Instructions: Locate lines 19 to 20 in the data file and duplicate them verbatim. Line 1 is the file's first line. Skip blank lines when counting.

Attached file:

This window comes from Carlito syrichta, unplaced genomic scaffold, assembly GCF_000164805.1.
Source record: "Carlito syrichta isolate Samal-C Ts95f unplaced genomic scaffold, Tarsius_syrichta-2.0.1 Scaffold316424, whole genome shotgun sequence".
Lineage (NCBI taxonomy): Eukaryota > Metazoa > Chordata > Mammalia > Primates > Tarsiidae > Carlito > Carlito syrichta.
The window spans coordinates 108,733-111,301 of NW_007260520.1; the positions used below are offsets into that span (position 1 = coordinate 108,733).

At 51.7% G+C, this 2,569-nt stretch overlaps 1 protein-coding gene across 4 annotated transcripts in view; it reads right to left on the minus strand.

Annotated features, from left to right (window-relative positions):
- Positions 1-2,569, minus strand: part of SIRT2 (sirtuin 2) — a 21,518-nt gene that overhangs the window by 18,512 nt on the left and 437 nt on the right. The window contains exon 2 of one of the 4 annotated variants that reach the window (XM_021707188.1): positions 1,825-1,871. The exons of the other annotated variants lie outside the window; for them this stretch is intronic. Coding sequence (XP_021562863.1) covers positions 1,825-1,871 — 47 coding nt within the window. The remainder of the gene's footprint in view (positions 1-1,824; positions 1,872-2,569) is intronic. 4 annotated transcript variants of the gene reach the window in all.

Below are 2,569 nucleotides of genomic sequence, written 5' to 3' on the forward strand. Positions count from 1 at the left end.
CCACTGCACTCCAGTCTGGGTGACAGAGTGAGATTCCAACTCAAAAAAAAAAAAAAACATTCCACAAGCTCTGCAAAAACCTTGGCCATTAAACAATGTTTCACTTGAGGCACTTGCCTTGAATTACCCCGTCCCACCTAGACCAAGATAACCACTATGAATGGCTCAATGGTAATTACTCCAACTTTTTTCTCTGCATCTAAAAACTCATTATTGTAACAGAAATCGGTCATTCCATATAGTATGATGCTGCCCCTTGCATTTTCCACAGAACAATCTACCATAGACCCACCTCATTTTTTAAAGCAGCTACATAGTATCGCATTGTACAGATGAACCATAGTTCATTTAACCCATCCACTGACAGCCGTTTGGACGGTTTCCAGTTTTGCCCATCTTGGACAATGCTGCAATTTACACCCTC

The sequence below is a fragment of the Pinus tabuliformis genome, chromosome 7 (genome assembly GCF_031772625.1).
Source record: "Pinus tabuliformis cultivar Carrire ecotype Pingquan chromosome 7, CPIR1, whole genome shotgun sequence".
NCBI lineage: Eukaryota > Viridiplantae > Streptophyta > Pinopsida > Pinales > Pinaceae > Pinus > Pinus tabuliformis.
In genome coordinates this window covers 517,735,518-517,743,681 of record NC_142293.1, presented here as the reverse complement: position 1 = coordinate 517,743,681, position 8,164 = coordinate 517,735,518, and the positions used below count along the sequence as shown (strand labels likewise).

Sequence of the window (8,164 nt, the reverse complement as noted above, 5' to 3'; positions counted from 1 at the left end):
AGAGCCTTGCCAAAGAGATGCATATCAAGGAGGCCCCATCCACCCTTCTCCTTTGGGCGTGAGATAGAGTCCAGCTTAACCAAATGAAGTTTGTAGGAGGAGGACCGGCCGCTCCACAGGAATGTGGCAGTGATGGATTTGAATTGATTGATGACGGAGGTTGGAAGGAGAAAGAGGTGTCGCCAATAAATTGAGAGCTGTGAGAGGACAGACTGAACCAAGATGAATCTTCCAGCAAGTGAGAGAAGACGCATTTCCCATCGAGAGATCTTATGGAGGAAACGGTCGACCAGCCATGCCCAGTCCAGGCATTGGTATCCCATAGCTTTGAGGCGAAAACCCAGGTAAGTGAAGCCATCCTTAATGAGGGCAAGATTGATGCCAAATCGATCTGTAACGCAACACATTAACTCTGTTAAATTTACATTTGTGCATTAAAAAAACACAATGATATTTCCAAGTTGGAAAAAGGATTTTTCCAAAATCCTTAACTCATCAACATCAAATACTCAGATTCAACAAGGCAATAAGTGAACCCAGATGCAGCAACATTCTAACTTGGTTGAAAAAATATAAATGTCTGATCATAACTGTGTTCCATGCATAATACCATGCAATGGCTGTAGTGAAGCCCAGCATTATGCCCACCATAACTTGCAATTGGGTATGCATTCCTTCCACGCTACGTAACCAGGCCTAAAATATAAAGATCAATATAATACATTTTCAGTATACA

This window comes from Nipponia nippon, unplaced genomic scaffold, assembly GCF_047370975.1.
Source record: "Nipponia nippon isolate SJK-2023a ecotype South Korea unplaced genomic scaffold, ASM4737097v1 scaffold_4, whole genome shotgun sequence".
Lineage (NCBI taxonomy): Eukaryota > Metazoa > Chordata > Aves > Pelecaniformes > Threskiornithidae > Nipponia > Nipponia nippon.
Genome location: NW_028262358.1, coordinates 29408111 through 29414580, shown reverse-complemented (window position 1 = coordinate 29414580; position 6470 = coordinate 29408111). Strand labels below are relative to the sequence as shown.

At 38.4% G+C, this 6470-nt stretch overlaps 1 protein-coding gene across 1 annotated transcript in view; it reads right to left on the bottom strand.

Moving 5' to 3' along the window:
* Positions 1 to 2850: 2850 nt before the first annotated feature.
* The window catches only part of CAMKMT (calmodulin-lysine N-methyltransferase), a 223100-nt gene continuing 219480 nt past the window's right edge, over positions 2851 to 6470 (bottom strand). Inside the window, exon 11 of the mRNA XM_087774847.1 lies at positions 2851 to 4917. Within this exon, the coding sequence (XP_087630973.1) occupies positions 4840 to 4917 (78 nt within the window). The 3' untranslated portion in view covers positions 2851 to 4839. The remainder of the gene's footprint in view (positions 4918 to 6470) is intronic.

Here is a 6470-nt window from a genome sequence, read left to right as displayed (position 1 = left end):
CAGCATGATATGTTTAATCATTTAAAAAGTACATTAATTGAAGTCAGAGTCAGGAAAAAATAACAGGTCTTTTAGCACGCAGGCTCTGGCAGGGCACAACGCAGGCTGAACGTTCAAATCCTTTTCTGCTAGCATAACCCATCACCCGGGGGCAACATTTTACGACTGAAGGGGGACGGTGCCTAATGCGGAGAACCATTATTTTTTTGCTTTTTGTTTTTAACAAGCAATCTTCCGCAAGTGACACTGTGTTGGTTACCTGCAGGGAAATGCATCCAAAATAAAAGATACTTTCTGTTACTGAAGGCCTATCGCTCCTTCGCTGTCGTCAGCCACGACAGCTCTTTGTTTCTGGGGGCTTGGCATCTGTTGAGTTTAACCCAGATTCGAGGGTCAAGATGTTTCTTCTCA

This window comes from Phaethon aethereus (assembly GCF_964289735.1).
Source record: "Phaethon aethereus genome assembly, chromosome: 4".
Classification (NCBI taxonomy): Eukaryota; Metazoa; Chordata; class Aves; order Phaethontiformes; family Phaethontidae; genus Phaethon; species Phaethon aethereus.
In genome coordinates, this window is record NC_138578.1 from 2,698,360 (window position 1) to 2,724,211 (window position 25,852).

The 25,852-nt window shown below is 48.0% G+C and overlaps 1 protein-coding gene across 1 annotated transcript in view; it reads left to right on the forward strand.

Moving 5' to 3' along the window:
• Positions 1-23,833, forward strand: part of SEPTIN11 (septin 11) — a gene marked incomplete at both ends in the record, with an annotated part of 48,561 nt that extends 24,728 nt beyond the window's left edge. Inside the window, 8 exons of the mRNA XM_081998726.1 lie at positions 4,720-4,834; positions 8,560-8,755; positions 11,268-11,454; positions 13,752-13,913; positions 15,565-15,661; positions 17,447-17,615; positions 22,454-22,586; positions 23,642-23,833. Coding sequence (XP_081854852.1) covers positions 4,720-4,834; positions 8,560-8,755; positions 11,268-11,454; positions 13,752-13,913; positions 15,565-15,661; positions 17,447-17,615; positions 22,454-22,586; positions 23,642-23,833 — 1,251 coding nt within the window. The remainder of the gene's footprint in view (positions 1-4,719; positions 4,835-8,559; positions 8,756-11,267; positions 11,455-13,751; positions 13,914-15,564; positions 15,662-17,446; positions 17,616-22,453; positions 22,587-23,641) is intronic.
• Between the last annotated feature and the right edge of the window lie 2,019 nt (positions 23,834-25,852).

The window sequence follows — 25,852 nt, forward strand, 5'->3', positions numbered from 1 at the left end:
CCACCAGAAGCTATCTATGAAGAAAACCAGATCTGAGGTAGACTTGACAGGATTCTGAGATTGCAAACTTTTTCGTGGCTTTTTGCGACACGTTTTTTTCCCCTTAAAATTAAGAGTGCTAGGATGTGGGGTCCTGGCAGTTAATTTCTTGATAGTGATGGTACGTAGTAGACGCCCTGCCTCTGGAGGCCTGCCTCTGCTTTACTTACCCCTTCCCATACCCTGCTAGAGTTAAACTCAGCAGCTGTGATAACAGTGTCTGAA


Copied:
Genome location: NW_028262358.1, coordinates 29408111 through 29414580, shown reverse-complemented (window position 1 = coordinate 29414580; position 6470 = coordinate 29408111). Strand labels below are relative to the sequence as shown.

At 38.4% G+C, this 6470-nt stretch overlaps 1 protein-coding gene across 1 annotated transcript in view; it reads right to left on the bottom strand.